The current budget season hits full stride at 9:00am this Saturday, March 2 with the annual public budget hearing. The Board of Selectmen will present its municipal budget proposal and the Board of Education its education budget proposal to the Board of Finance. The budget process actually began before the turn of the year, with the BOS holding departmental budget open houses and the BOE developing its proposed budget over the past several months.
The proposed municipal budget, which was approved by the Board of Selectmen at its February 14 meeting, includes services such as road maintenance and plowing, senior services, police, fire & EMS, land use, events and activities, and the library.
The BOS is proposing a municipal budget of $12,126,441, an increase of $784,007, or 6.47% from the previous year. In her review of the proposal, First Selectman Pat Del Monaco noted school safety, capital and non-recurring costs, and Public Works staffing as needs contributing to the increase.
The Board of Education is proposing a $43,223,110 budget. This represents an increase of $402,456, or 0.94% over the previous fiscal year (2018-19). While the operating portion of the proposed budget would increase spending $691,718, cuts in the amount of $289,262 to the non-operating budget would offset that somewhat.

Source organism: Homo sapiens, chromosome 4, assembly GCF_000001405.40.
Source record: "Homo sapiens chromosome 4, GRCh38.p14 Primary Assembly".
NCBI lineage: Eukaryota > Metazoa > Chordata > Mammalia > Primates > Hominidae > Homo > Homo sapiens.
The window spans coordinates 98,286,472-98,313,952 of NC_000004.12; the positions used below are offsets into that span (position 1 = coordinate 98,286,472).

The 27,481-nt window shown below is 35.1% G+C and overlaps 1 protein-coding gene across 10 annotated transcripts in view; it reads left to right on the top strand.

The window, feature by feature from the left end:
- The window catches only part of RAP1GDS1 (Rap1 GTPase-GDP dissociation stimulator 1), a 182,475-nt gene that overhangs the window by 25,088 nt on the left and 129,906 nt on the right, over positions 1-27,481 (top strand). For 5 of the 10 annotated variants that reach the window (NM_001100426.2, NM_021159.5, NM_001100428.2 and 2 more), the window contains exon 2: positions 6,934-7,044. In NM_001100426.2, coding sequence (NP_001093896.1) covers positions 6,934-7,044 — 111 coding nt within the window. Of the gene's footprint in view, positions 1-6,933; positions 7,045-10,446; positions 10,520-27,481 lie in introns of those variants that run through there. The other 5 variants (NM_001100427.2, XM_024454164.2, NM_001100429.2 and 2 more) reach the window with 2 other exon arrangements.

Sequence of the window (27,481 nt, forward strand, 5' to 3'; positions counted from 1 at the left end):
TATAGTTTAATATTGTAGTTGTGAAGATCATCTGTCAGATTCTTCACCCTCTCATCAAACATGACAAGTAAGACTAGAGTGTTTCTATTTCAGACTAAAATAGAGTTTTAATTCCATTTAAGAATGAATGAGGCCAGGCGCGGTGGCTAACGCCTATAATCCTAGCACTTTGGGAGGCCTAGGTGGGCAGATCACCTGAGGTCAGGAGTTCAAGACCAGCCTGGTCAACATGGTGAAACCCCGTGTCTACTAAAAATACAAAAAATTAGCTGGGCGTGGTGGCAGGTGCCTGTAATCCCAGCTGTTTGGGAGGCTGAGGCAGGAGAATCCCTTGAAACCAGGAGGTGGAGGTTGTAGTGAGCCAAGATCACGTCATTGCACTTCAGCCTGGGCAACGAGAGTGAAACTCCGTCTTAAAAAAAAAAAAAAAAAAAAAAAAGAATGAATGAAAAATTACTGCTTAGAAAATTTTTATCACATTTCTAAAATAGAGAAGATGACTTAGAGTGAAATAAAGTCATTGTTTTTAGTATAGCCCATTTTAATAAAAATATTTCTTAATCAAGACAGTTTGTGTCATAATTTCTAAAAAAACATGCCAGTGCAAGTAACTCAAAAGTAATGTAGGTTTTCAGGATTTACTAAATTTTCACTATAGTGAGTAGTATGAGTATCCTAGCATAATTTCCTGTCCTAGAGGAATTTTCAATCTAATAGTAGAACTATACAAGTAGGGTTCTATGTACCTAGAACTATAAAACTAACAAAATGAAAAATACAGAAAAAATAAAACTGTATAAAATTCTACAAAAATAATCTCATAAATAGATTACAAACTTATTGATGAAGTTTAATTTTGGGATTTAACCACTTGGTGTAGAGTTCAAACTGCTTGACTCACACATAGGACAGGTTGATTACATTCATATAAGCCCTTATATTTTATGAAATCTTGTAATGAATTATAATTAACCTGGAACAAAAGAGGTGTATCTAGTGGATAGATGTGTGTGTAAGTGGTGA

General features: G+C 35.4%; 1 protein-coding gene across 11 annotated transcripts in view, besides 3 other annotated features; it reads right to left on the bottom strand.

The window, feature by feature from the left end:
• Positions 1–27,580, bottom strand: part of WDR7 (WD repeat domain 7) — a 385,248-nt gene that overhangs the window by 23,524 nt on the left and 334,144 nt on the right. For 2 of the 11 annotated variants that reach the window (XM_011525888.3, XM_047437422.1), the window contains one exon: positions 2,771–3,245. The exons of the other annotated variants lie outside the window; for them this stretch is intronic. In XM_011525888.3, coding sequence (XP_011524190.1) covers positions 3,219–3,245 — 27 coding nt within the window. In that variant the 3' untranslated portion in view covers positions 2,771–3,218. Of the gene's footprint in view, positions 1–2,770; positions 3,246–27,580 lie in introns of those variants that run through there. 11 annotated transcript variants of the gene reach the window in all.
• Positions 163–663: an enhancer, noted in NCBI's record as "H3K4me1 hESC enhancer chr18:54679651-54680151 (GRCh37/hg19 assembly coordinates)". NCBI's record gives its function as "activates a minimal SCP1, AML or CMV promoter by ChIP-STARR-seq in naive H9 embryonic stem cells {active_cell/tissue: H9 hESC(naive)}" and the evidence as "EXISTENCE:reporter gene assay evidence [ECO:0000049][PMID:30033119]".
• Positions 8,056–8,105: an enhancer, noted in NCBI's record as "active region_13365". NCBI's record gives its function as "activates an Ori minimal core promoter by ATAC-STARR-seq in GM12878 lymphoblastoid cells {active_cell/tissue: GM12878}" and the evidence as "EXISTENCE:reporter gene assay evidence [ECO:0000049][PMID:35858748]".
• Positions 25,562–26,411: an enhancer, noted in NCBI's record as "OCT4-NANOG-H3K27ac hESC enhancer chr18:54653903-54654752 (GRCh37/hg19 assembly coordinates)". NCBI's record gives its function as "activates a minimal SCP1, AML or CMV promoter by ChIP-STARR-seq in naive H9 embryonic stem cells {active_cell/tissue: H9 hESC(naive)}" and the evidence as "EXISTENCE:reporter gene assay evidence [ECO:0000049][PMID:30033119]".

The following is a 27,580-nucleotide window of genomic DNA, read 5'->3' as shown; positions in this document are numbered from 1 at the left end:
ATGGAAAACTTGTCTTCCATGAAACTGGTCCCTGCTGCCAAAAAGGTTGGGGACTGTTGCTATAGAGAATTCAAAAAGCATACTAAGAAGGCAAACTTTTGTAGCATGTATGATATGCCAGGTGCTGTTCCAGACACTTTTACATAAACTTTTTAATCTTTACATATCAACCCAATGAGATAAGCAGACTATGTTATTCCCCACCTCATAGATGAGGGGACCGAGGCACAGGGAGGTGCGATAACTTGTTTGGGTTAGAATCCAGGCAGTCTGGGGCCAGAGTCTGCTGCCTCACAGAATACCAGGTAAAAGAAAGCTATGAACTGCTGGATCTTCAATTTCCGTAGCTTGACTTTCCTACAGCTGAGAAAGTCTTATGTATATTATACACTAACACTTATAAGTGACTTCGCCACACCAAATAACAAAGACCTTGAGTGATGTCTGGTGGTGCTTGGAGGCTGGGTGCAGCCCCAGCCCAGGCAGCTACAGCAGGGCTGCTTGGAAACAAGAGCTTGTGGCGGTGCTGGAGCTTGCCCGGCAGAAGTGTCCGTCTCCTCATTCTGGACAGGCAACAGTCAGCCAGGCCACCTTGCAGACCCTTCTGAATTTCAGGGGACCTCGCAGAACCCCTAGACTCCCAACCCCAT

Proposed increases include both regular and special education programs. Cuts would be made in capital expenditures and a reworking of the debt service for the district. Overall, the district would stand to lose the equivalent of 3.05 full time employees under the proposed budget.
Saturday’s budget hearings will provide an opportunity for discussion of both proposed budgets between the BOF, BOS and BOE. The public will also be given the opportunity to comment on each budget. From there, the BOF will discuss both budgets and make its recommendation for changes over the course of several meetings during the month of March.
The Public Budget Hearings will be held Saturday, March 2 at 9:00am in the Community Center on Route 37.
By Greg Slomba